English journalist can't understand George Hook and Neil Francis' views on Joe Schmidt
It's quickly becoming a Six Nations to forget about for Ireland and this slump in form has led to plenty of column inches analysing Joe Schmidt's performances as head coach.
INM columnists George Hook and Neil Francis have been vocal is their assessment with Hook in particular heavily opposed to the New Zealander's conservative approach.
But Telegraph columnist Steve James has other views and cites Ireland's crippling injury list as a huge reason why a third consecutive Championship is beyond Ireland.
"So we have to be careful when assessing the state of Irish rugby from this side of the water, because some of their most-quoted columnists, particularly Neil Francis and George Hook, seem in a perpetual state of ire and outrage," wrote James in the Telegraph today.
"But Hook’s observations on head coach Joe Schmidt in the aftermath of Ireland’s defeat by France that followed a draw against Wales, while remembering that Ireland have actually won the RBS Six Nations for the past two seasons, are undoubtedly worth considering."
James goes on to suggest that his sources in New Zealand tell him that Schmidt is ahead of both Vern Cotter and Warren Gatland if current boss Steve Hansen was replaced right now. High praise indeed.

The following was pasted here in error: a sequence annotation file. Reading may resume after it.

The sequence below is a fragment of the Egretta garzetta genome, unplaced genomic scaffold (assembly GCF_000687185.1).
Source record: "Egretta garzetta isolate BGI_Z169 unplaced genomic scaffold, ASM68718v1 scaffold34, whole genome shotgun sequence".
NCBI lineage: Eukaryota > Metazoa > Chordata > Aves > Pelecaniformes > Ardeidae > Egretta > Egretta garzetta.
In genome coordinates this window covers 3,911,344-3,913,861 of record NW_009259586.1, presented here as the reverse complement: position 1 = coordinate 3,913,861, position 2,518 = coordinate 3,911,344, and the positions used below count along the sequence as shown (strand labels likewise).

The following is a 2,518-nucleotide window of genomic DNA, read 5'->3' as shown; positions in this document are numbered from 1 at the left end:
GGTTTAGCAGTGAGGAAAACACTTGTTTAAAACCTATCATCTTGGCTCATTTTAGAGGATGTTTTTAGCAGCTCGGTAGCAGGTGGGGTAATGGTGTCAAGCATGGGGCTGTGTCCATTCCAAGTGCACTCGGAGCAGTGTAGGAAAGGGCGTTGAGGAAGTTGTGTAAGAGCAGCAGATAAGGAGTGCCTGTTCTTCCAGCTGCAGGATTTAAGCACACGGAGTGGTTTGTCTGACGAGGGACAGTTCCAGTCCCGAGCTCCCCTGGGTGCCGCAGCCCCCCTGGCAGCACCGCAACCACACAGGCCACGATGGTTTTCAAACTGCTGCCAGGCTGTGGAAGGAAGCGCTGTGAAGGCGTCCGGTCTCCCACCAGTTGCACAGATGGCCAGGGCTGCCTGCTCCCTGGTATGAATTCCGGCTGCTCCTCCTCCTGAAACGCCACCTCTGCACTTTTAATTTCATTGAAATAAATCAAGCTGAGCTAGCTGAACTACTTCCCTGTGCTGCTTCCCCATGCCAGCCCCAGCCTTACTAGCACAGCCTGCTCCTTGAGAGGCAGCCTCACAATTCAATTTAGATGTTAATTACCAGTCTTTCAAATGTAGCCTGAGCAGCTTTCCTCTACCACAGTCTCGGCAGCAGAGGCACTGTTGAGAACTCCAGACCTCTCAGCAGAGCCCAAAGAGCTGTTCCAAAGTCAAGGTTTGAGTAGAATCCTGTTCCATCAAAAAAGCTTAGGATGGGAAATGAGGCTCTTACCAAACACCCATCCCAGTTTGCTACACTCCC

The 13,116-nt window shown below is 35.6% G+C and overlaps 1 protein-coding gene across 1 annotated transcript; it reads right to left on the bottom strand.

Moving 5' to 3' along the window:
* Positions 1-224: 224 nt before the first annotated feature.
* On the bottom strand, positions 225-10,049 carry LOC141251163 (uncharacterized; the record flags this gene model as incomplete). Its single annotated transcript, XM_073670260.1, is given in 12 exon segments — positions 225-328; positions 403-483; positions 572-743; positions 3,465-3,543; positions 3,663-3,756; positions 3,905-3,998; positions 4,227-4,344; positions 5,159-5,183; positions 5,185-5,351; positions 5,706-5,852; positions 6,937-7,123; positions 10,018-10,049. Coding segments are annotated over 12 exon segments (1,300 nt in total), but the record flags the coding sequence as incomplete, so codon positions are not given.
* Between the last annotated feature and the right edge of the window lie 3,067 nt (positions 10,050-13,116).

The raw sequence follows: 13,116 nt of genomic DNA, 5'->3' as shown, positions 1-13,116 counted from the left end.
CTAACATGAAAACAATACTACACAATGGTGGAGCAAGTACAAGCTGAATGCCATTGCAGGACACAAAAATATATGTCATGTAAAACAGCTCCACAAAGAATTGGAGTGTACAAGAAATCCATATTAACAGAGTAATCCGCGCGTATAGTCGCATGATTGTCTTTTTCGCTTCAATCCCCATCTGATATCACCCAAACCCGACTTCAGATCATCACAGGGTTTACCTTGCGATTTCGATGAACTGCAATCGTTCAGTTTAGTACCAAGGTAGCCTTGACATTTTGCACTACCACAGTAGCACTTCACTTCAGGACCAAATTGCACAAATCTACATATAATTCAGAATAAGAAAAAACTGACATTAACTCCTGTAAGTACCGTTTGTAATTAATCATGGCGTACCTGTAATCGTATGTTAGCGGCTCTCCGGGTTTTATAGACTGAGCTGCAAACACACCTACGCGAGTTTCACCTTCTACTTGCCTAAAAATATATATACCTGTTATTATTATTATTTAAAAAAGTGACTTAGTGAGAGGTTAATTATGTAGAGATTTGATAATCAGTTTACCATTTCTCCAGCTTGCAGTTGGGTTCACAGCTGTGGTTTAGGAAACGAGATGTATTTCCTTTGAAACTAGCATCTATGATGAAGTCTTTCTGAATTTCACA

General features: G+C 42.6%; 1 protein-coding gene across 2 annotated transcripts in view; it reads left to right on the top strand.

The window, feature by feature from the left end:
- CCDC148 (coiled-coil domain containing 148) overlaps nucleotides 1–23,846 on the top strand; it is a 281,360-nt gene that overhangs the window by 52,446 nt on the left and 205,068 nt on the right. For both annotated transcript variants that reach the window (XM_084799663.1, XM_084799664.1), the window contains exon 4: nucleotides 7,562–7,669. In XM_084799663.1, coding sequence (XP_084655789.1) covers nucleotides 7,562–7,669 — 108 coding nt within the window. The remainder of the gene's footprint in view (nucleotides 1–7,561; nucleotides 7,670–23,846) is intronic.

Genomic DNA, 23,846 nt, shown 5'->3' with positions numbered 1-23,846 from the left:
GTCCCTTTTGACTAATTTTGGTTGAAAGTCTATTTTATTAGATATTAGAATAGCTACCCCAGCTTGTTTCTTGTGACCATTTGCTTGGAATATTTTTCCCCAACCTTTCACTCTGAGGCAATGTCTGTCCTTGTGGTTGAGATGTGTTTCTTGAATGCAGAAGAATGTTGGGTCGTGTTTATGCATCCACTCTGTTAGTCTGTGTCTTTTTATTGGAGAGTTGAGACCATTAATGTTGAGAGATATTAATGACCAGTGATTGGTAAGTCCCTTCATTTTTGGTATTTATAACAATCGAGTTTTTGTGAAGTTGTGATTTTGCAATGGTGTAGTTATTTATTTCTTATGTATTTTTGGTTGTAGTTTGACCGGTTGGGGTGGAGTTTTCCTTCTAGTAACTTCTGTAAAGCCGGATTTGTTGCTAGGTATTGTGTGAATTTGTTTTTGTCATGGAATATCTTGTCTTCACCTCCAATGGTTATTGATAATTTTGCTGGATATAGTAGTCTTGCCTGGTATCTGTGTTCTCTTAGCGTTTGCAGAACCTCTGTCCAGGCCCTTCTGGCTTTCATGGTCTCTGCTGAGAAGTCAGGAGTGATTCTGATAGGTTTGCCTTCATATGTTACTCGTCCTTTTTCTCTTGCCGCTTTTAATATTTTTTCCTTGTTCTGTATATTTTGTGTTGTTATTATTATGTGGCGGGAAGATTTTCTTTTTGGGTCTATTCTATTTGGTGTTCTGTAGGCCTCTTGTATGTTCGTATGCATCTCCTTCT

James also lists off the lengthy injury list and while he agrees that Ireland have been "found out a little", he also accepts that it is a game of fine margins.
Speaking on Independent.ie's live Six Nations panel discussion against Francxe, Hook said this of Schmidt: “It is a miserable defeat. Eventually somebody else is going to have to ask questions about this coach. He has borne a charmed life. There are actually suggestions he is greatest coach in the history of Irish rugby, the greatest coach in the world; that is abject nonsense.
“Schmidt is the Margaret Thatcher of coaching, he is unable to turn. He cannot see the evidence in front of his eyes that the rest of us can see, that this Irish team cannot adapt. It’s based on the most conservative selection, game plan and strategy that I have possibly seen in the professional era."
Read Steve James' full Telegraph column here